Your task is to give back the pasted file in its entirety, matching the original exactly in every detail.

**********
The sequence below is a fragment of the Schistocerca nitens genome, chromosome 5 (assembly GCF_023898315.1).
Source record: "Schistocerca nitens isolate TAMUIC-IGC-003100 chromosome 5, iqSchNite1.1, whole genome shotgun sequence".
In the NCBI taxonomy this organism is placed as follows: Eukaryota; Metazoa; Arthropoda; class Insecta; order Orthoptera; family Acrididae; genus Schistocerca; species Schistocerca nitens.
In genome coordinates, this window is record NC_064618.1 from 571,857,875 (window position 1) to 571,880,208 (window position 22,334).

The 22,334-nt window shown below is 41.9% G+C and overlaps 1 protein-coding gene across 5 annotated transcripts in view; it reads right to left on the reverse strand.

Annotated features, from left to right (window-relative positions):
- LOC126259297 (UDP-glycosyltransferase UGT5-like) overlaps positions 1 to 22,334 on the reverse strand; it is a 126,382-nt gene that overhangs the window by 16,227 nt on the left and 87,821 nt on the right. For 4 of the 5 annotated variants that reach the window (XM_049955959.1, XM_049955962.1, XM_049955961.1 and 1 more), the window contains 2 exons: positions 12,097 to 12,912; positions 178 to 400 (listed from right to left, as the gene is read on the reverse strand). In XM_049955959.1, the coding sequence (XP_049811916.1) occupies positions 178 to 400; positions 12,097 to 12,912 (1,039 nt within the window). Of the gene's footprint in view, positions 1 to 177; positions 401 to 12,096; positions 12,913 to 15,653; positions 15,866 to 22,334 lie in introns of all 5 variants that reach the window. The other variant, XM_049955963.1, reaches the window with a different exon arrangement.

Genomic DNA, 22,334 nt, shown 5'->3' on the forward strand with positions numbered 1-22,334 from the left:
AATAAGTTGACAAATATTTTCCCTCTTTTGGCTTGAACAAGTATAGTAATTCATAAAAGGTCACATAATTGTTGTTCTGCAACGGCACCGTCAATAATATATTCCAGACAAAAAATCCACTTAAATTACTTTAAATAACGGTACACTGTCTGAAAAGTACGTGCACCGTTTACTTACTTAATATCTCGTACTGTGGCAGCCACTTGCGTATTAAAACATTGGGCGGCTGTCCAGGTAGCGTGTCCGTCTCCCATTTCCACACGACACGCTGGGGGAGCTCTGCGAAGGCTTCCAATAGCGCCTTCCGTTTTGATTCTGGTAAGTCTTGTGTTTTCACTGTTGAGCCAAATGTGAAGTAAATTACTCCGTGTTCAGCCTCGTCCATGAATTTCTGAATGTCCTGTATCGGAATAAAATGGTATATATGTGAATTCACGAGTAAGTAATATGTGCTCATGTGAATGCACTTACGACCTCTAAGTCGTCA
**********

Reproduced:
The sequence below is a fragment of the Schistocerca nitens genome, chromosome 5 (assembly GCF_023898315.1).
Source record: "Schistocerca nitens isolate TAMUIC-IGC-003100 chromosome 5, iqSchNite1.1, whole genome shotgun sequence".
In the NCBI taxonomy this organism is placed as follows: Eukaryota; Metazoa; Arthropoda; class Insecta; order Orthoptera; family Acrididae; genus Schistocerca; species Schistocerca nitens.
In genome coordinates, this window is record NC_064618.1 from 571,857,875 (window position 1) to 571,880,208 (window position 22,334).

The 22,334-nt window shown below is 41.9% G+C and overlaps 1 protein-coding gene across 5 annotated transcripts in view; it reads right to left on the reverse strand.

Annotated features, from left to right (window-relative positions):
- LOC126259297 (UDP-glycosyltransferase UGT5-like) overlaps positions 1 to 22,334 on the reverse strand; it is a 126,382-nt gene that overhangs the window by 16,227 nt on the left and 87,821 nt on the right. For 4 of the 5 annotated variants that reach the window (XM_049955959.1, XM_049955962.1, XM_049955961.1 and 1 more), the window contains 2 exons: positions 12,097 to 12,912; positions 178 to 400 (listed from right to left, as the gene is read on the reverse strand). In XM_049955959.1, the coding sequence (XP_049811916.1) occupies positions 178 to 400; positions 12,097 to 12,912 (1,039 nt within the window). Of the gene's footprint in view, positions 1 to 177; positions 401 to 12,096; positions 12,913 to 15,653; positions 15,866 to 22,334 lie in introns of all 5 variants that reach the window. The other variant, XM_049955963.1, reaches the window with a different exon arrangement.

Genomic DNA, 22,334 nt, shown 5'->3' on the forward strand with positions numbered 1-22,334 from the left:
AATAAGTTGACAAATATTTTCCCTCTTTTGGCTTGAACAAGTATAGTAATTCATAAAAGGTCACATAATTGTTGTTCTGCAACGGCACCGTCAATAATATATTCCAGACAAAAAATCCACTTAAATTACTTTAAATAACGGTACACTGTCTGAAAAGTACGTGCACCGTTTACTTACTTAATATCTCGTACTGTGGCAGCCACTTGCGTATTAAAACATTGGGCGGCTGTCCAGGTAGCGTGTCCGTCTCCCATTTCCACACGACACGCTGGGGGAGCTCTGCGAAGGCTTCCAATAGCGCCTTCCGTTTTGATTCTGGTAAGTCTTGTGTTTTCACTGTTGAGCCAAATGTGAAGTAAATTACTCCGTGTTCAGCCTCGTCCATGAATTTCTGAATGTCCTGTATCGGAATAAAATGGTATATATGTGAATTCACGAGTAAGTAATATGTGCTCATGTGAATGCACTTACGACCTCTAAGTCGTCA